I am motivated to create bridges and collaborations between Stanford and Latin American governments, institutions, academics, and local communities, so that we can together find ways to effectively protect natural ecosystems across Latin America. I am passionate about collaborating with members of underrepresented groups so that we can think differently about the problems and the solutions to combat biodiversity loss. I am most proud of the series of webinars that I have coordinated with my colleagues, which we offered in Spanish/English with simultaneous translation. Most recently, we convened a group of actors that would typically not interact, because of the increased effort on translation, interpretation, and recruitment. Being able to reduce language barriers to increase participation in meaningful ways has allowed me to create deep relationships with the Colombian government and with the Costa Rican coffee institute, albeit the pandemic.
Neurology & Neurological Sciences
Now maybe more than ever, we know that representation is so important, and going years without seeing anyone that looked like me in positions of leadership, and with seeing so few of my peers around me, I often questioned whether this space was meant for me. This story is all too familiar for Black people in STEM, and tackling that isolation by building community remains one of the core motivations behind Black In Neuro.
While a career in neuroscience can be an amazing ride, it will not be without challenges.
My goal as Director of Programs is that through the community we've built and resources we provide for Black scholars is to lessen the likelihood that questioning whether you belong will not be one of them.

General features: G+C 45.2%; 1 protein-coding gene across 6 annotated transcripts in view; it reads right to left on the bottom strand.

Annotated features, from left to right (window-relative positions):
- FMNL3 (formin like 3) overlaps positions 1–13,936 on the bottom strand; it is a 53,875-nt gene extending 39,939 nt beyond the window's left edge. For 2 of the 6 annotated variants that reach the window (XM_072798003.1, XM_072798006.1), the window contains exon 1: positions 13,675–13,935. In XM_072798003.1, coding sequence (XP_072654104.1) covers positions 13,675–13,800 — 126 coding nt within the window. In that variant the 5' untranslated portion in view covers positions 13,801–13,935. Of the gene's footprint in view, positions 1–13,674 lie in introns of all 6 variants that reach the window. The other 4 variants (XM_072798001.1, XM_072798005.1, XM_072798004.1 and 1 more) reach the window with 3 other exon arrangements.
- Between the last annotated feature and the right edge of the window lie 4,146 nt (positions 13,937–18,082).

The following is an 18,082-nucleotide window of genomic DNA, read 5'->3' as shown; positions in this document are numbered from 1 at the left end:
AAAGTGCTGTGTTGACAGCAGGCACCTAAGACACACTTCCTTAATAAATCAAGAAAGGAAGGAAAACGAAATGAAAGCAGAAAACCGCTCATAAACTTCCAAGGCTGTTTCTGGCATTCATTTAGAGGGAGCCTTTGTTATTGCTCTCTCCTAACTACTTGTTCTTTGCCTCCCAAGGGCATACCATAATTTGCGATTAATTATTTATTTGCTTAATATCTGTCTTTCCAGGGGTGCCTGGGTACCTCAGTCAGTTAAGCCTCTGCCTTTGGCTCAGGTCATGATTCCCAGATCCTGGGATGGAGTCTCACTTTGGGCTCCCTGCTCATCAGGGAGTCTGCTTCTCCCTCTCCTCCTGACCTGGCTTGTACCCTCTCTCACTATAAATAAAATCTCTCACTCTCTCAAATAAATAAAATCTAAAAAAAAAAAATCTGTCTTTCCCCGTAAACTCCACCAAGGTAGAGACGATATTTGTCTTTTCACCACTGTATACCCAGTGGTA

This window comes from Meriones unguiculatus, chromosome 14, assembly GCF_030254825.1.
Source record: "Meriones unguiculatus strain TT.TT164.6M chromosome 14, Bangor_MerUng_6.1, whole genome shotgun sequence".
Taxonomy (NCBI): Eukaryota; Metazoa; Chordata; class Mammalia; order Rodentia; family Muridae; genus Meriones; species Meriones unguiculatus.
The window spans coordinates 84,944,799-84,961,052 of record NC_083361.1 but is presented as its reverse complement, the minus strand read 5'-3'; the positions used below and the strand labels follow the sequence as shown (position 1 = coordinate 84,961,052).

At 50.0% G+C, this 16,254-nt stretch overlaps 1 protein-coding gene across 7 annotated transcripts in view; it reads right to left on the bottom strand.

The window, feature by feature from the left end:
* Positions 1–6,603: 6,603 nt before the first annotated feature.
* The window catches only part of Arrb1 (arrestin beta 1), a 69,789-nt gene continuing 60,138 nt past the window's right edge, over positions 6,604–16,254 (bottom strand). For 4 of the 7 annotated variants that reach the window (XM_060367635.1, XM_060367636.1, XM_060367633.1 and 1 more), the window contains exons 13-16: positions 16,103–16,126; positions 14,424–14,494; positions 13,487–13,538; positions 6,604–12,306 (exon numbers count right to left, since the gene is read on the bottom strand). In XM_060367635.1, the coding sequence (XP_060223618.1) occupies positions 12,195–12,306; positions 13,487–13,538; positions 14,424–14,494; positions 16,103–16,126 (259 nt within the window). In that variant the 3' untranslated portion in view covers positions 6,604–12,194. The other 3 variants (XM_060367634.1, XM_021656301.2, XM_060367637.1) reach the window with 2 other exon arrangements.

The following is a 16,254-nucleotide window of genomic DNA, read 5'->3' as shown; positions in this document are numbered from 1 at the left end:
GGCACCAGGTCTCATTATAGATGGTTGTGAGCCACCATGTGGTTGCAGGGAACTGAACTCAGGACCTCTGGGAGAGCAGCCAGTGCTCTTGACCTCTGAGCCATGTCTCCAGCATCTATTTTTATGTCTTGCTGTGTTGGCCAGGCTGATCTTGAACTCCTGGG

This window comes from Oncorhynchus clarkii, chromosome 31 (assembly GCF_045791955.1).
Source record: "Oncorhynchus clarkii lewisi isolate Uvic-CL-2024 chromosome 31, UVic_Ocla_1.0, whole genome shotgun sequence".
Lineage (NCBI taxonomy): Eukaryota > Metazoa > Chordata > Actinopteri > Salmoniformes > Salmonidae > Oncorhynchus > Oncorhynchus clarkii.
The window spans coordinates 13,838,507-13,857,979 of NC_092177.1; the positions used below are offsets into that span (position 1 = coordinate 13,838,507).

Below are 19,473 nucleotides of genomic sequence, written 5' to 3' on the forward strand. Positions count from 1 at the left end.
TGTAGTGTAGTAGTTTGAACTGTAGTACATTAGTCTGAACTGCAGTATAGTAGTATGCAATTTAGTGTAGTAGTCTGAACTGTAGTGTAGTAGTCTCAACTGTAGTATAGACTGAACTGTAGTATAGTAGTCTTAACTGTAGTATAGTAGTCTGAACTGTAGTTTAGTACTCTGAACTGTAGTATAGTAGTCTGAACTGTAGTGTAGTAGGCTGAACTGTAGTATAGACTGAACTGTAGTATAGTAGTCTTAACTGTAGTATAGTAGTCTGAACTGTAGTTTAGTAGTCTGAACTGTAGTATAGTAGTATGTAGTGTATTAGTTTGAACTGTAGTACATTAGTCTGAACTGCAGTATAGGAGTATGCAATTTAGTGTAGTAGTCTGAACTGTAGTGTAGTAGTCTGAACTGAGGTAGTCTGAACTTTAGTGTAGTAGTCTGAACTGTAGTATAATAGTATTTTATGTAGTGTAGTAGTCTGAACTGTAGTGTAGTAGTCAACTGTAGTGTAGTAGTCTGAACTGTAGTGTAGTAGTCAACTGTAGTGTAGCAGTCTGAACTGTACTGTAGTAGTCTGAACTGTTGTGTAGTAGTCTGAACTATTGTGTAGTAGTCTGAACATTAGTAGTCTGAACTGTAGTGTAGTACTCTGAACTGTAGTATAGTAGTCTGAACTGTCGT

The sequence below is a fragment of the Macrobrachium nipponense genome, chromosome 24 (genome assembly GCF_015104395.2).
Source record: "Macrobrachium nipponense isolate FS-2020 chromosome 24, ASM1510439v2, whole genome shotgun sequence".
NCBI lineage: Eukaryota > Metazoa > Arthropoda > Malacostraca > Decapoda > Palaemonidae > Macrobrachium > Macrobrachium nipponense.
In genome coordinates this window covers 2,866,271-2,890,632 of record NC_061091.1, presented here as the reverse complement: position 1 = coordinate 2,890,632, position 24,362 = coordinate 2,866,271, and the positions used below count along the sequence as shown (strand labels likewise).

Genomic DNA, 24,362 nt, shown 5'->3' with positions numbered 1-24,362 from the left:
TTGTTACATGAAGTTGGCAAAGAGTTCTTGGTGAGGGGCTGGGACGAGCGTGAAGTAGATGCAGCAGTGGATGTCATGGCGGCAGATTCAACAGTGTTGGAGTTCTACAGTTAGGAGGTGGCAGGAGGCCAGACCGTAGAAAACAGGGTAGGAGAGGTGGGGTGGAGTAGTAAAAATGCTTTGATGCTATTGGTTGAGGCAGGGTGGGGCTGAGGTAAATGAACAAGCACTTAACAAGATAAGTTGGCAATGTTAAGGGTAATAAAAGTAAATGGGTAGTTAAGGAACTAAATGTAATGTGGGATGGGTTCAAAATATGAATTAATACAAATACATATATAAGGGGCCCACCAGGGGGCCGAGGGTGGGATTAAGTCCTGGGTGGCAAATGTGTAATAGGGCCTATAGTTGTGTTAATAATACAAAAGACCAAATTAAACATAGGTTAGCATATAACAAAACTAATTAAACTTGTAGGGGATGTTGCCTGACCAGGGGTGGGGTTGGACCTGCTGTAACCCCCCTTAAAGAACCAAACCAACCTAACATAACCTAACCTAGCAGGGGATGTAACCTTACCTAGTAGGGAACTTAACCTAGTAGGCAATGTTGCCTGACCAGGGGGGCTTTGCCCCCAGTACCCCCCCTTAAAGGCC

I am a passionate advocate for JEDI and prioritize learning to advocate for and empower my peers in this space. I work to achieve this goal by co-leading diversity and inclusion meetings in the Mordecai lab and compiling resources for JEDI professional development, including guides for best mentorship practices and decolonizing ecology and public health research. My commitment to JEDI requires continuous listening and learning to evolve my practices based on the feedback of individuals with historically excluded identities. I look forward to learning from the Stanford community and striving to increase JEDI for postdocs and students.
English is the “universal language of scientific research” and has facilitated dispersion of scientific ideas. Unfortunately, using a single language to communicate research findings has also acted as a gatekeeper limiting science accessibility in communities for whom English is not the predominant language. This acts as a barrier for immigrant communities in the US and developing countries throughout the world. Most of my past work in the JEDI space has focused on English-language science outreach. Now, I aim to join many like-minded activists aiming to surmount this barrier by developing and disseminating scientific research and educational materials in multiple languages.
Neurology & Neurological Sciences
Instead of our differences bringing us together, it tears us apart. We hide and live in fear instead of embracing and celebrating ourselves. Meetings to discuss race, equity, inclusion and justice, emails expressing shock and horror about the evil people do on account of race and religion, mean nothing if we follow through with no tangible action. If I can make one person feel respected, accepted and empowered and perhaps pass the feeling along, then I have achieved my goal. Even the smallest acts can make a significant difference.
Through Stanford JEDI work, I have served in different roles including Stanford University Postdoctoral Association’s first advocacy coordinator, Stanford’s Long Range Planning-Education Area Steering Group postdoc representative, and a co-founder of Stanford Development Biology Postdoc Preview Program. In these roles, I have worked with many other JEDI champions to raise awareness and to address a lack of affordability and diversity for postdocs at Stanford through new programs and initiatives. This work has been incredibly rewarding in that it empowers us, myself and others, to connect, to grow and to learn as we work together to build a more just, equitable, diverse, and inclusive environment at Stanford.